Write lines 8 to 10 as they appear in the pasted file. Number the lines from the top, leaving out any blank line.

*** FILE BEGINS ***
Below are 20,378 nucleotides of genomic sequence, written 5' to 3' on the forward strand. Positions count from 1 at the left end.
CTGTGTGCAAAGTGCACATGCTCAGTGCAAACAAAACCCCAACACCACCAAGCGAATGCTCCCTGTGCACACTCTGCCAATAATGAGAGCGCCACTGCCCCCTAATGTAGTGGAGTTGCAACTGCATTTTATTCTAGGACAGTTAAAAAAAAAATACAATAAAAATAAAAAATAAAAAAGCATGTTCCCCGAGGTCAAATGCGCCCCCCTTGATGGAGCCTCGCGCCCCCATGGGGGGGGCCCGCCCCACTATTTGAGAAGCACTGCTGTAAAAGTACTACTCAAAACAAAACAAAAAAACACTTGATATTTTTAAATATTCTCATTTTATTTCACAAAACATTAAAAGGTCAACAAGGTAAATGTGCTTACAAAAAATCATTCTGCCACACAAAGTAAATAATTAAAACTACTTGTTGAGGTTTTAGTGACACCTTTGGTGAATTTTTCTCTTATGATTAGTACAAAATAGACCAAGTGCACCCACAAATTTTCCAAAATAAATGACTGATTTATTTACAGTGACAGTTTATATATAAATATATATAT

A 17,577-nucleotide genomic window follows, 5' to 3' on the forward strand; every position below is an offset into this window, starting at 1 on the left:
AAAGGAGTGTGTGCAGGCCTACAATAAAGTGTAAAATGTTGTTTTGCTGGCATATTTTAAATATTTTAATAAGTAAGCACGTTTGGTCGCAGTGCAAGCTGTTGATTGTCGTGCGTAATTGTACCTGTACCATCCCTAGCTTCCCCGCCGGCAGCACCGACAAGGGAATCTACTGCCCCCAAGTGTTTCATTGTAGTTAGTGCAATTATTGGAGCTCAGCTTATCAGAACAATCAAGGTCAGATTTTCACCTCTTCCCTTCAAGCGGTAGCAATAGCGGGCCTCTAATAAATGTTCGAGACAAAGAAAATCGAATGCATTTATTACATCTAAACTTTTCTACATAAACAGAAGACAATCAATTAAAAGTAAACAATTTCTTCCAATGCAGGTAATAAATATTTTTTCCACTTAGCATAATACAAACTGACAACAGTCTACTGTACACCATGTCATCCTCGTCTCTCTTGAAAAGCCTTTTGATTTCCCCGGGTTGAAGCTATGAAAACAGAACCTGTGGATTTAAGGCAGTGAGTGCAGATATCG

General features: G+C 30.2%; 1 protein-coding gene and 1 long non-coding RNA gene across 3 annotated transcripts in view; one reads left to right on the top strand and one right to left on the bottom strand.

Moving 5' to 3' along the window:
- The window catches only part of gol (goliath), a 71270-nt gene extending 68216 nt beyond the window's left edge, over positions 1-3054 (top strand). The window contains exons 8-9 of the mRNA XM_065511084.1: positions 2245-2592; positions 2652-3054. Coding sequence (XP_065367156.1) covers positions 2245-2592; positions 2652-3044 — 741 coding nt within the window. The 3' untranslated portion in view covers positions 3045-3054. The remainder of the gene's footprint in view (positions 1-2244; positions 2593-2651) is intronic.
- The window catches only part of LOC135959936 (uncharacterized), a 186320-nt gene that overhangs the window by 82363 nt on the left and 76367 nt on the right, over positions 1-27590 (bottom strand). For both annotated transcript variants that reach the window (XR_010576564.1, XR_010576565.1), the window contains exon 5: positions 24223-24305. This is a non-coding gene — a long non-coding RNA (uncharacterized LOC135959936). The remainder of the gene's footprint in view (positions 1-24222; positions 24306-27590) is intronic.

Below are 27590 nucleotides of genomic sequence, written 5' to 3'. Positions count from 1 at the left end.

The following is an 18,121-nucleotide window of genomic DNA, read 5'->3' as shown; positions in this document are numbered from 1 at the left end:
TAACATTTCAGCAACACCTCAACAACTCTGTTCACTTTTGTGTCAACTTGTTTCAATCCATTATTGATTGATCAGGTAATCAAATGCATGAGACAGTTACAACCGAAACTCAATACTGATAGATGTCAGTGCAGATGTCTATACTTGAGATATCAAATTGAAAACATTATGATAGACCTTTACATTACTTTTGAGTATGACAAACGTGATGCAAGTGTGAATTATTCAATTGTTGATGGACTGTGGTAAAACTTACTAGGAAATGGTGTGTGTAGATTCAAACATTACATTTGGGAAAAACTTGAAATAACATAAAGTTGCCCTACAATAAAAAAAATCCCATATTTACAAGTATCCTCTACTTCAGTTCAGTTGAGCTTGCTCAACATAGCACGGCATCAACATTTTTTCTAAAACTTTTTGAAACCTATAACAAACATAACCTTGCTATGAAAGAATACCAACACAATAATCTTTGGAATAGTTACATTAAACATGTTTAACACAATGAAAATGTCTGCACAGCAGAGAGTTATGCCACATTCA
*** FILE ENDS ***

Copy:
- The window catches only part of LOC135959936 (uncharacterized), a 186320-nt gene that overhangs the window by 82363 nt on the left and 76367 nt on the right, over positions 1-27590 (bottom strand). For both annotated transcript variants that reach the window (XR_010576564.1, XR_010576565.1), the window contains exon 5: positions 24223-24305. This is a non-coding gene — a long non-coding RNA (uncharacterized LOC135959936). The remainder of the gene's footprint in view (positions 1-24222; positions 24306-27590) is intronic.

Below are 27590 nucleotides of genomic sequence, written 5' to 3'. Positions count from 1 at the left end.

The following is an 18,121-nucleotide window of genomic DNA, read 5'->3' as shown; positions in this document are numbered from 1 at the left end: